The Irish Times Magazine - - FOOD- FILE -

The only mush­rooms I knew grow­ing up were the lit­tle but­ton ones you got in the su­per­mar­ket or the even smaller ones that grew in the fields be­hind our house that made you feel like you just joined Alice down the rab­bit hole.

I was un­aware of the beau­ti­ful bounty that oc­cu­pied our na­tive wood­lands, the wild ed­i­bles that had a long culi­nary tra­di­tion in Ire­land. It seems the Vikings loved to make soup with them. The Celts be­fore them prob­a­bly added them to stews of rab­bit or hare. Be­fore that we can only guess how an­cient im­mi­grants choose to cook their mush­rooms.

Most mush­rooms grow in the au­tumn, ex­cept for a few prize ones that pop up in the spring. While it’s still a bit early for St Ge­orge’s mush­rooms, morels have started to ap­pear in the last few weeks.

If you’re lucky, you’ll find some at the many farm­ers mar­kets that are dot­ted around the coun­try. I see on In­sta­gram that Bal­ly­houra moun­tain mush­rooms have been sell­ing in Ma­hon farmer’s mar­ket.

Last week, a for­ager dropped some into Aniar. He had found them in Mayo. If you’ve never seen a morel, you’re in for a sur­prise. It truly is one of na­ture’s beau­ties. Its struc­ture re­minds me of a Gothic church. I’m al­ways fas­ci­nated how na­ture pro­duces th­ese shapes.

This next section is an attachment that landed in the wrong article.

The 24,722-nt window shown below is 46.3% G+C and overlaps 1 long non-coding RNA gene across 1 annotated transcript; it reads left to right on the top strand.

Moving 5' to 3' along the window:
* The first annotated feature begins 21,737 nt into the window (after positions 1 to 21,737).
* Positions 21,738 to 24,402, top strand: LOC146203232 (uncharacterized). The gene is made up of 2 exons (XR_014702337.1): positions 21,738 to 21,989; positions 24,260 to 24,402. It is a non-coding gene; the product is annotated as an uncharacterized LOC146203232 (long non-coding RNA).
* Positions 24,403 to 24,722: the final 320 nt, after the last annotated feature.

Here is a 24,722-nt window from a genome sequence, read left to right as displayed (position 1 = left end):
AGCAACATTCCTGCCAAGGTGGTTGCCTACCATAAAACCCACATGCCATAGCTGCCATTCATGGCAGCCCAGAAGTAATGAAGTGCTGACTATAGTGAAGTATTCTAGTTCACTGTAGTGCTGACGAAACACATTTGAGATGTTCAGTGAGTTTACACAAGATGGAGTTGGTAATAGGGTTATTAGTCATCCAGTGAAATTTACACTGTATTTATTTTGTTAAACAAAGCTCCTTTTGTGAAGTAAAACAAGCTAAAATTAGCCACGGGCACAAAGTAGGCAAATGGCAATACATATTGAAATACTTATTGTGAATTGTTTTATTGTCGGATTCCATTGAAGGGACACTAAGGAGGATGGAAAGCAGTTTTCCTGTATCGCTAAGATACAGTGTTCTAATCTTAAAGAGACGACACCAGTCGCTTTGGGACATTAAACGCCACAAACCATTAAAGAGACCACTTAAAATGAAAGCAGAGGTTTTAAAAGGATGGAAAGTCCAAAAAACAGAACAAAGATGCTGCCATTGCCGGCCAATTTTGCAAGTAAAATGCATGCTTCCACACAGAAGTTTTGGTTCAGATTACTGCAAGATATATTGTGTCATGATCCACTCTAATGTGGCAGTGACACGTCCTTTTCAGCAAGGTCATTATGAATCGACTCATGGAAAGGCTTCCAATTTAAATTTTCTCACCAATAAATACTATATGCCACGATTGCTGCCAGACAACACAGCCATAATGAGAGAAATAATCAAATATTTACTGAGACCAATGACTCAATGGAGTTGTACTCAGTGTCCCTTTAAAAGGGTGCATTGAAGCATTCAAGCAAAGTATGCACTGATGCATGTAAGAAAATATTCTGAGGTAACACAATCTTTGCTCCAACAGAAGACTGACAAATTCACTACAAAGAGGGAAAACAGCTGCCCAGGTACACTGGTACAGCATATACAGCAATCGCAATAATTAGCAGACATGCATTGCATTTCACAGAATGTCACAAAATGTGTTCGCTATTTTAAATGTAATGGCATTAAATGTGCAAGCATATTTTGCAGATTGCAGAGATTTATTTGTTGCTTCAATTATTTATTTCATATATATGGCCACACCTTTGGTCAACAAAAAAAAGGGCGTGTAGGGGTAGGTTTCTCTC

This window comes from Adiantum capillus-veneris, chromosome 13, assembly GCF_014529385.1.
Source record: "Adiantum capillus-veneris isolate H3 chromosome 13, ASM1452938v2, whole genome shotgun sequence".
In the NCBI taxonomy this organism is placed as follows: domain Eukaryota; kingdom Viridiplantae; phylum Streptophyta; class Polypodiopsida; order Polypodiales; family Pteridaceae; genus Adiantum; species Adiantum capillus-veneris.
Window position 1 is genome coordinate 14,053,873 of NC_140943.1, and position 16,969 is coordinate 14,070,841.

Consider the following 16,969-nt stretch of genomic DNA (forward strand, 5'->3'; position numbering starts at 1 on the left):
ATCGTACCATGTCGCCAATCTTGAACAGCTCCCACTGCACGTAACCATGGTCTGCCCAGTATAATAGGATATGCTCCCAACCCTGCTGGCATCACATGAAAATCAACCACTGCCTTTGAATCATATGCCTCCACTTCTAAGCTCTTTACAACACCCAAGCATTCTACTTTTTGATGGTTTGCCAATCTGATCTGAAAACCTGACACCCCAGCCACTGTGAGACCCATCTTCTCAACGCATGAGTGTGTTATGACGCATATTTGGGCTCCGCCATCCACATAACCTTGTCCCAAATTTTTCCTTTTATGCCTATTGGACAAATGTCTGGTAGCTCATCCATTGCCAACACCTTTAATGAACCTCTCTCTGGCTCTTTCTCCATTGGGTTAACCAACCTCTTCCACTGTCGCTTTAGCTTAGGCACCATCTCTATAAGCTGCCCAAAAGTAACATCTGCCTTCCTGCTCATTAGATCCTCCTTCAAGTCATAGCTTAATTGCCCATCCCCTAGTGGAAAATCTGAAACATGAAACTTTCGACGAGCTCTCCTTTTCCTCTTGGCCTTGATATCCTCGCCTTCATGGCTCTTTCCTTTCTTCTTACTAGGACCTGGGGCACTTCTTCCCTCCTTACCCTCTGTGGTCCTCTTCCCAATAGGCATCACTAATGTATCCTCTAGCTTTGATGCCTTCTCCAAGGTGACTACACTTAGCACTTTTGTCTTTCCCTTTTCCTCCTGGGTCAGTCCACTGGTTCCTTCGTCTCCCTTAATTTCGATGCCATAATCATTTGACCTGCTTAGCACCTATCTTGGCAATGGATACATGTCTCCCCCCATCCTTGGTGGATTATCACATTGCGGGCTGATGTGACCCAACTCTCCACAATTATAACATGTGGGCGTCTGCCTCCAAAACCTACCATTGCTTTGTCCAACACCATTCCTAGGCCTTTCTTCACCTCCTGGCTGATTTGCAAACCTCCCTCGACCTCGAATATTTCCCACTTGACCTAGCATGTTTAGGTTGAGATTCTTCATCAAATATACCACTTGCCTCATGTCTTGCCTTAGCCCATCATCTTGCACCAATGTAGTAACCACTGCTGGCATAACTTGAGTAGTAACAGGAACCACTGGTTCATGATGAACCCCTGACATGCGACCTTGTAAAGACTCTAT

Morels have a dis­tinc­tive hon­ey­comb ap­pear­ance, due to the net­work of ridges with pits com­pos­ing its won­der­ful fruit body.

A clas­sic com­bi­na­tion of morels is ei­ther in a thick creamy tagli­atelle or with chicken. Both have white wine in their base. For a nice Ir­ish twist, I think a dry cider is a suit­able al­ter­na­tive.

Fry your morels in a lit­tle oil. Then add equal parts chicken stock and cider, say about 300ml in to­tal. Re­duce by half and then add a good 150ml of cream.

Bring to the boil and then sea­son with sea salt.

This sauce goes well with pan- fried chicken or even to ac­com­pany a whole roast chicken. Of course, morels are won­der­ful by them­selves, fried in duck fat and fresh thyme.

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